After finding out that their partner has been seeing someone else, what aspect of the infidelity bothers men and women the most? A reality TV show that captures actual infidelities on video suggests the answer. Apparently a man will ask a woman if she had sex with the other man, whereas a woman will ask a man if he loved the other woman.
New research based on the TV show "Cheaters" is the first to reveal gender differences in real-life examples of romantic jealousy. Its findings could shed light on how our psychology evolved.
Scientists have long suggested that men and women tend to react differently to adultery, with men caring more about sexual infidelity and women about emotional infidelity. The widespread explanation for this is centered on the evolutionary drives to have offspring and ensure their survival: Men want kids whom they know are their own, and women don't want a mate's care diverted to rivals.
Real-life love triangles
Past studies of gender differences in jealousy, however, have been subject to one key criticism: They generally asked people what kind of past unfaithfulness was most distressing, or what might be most upsetting about a future act of cheating. Any conclusions were thus based on participants' memory and imagination, not actuality.
Enter "Cheaters," which aims to chronicle real-life love triangles involving victims, cheaters and interlopers. On the show, victims contact the "Cheaters Detective Agency" with their suspicions, investigators clandestinely uncover evidence of infidelity, and producers record jealousy-fueled interrogations of cheaters by victims. The show has been on the air since 2000 and in national syndication since 2004.
Before the TV show, it was a movie that inspired researcher Barry Kuhle.
"I've had a long-standing interest in the nature of jealousy, but watching the movie 'Closer' sparked an interest in sex differences in jealous interrogations," explainedKuhle, an evolutionary psychologist at the University of Scranton in Pennsylvania. "Closer" was a 2004 film based on a stage play about a love triangle. It starred Clive Owen, Julia Roberts, Natalie Portman and Jude Law.
Kuhle added: "During a pivotal, tough-to-watch scene, Clive Owen's character interrogates Julia Roberts' character Anna about the nature of her infidelity, and his grilling centers on sex. He bombards her with a barrage of questions about the frequency, timing, whereabouts, type, quality and orgasmic nature of the sex she had with the interloper. Befuddled by the sexually obsessed nature of the interrogation, Anna asks, 'God, why is the sex so important?'"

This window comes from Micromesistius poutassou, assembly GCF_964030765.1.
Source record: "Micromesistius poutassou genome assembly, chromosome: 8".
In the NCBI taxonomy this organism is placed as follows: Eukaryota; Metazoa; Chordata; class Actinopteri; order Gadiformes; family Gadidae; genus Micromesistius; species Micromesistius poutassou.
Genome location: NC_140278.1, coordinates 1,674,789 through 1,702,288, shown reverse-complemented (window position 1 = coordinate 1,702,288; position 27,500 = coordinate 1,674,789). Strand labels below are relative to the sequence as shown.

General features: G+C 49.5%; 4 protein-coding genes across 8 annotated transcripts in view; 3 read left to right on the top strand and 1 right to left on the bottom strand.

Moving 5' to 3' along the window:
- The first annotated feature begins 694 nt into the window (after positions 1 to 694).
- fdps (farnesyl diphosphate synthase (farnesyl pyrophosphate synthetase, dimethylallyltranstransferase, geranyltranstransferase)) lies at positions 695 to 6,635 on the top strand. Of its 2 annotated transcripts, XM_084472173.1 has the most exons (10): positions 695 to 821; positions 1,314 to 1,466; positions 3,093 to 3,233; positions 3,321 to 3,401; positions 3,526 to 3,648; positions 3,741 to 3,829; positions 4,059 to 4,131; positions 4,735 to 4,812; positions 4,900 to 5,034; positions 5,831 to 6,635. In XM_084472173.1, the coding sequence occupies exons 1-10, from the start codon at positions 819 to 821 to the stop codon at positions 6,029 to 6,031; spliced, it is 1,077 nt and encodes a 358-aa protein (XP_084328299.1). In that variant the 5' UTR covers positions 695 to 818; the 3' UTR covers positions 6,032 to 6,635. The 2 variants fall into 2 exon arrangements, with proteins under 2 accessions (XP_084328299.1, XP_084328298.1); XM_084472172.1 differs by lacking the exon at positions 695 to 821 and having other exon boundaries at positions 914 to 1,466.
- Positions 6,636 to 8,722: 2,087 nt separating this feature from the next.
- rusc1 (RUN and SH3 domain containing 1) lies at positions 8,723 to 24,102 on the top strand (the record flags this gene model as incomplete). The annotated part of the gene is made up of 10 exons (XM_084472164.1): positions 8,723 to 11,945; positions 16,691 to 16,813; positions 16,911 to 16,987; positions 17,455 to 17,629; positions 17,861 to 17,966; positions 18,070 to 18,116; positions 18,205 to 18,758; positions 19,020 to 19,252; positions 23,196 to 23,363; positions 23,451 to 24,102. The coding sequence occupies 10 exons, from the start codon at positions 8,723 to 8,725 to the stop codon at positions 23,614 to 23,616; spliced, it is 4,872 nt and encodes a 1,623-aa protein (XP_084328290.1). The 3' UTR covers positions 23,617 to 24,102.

'Did you have sex with him?'
Kuhle and his colleaguesanalyzed 51 episodes of "Cheaters" with 75 cases of victims interrogating cheaters — 45 female victims and 30 male victims. They indeed discovered that men usually asked more about sex and women asked more about emotion.
"The emotion of jealousy shows clear evidence of evolution's fingerprints," Kuhle told LiveScience. "Natural selection has designed men to be acutely sensitive to being cuckolded and women to losing their partner's time, attention and resources. Our skulls house a Stone Age mind in a modern-day world."
Male victims asked cheaters about sex — with questions such as "Did you have sex with him?" — about 57 percent of the time, in contrast to female victims, who did so just 29 percent of the time. Female victims asked about emotion with questions such as "Do you love her?" in 71 percent of cases, compared with just 43 percent for male victims. [10 Surprising Sex Statistics]
"Actual jealous behavior from men and women who have actually been cheated on conforms to evolutionary psychological expectations and dovetails perfectly with research done previously that asked people to anticipate how they would behave in these circumstances," Kuhle said.
Men are from Mars
Kuhle cautioned these findings showed only a tendency for differences between the sexes. "Every man and every woman did not conform to this pattern," he said.
One concern regarding this work is whether the televised instances of infidelity were staged or not. Still, Kuhle argued it is unlikely that most of the show's 400 to 450 love triangles were staged. He added that studies of this kind might be one of the only ways to observe actual jealous behavior in the face of actual infidelity. After all, it should go without saying that "it would be unethical and impractical to design a true experiment in which researchers hired confederates to sleep with participants' partners and then observed the participants' upset at and interrogations of their partners," Kuhle said.
The scientists detailed their findings online Aug. 26 in the journal Personality and Individual Differences.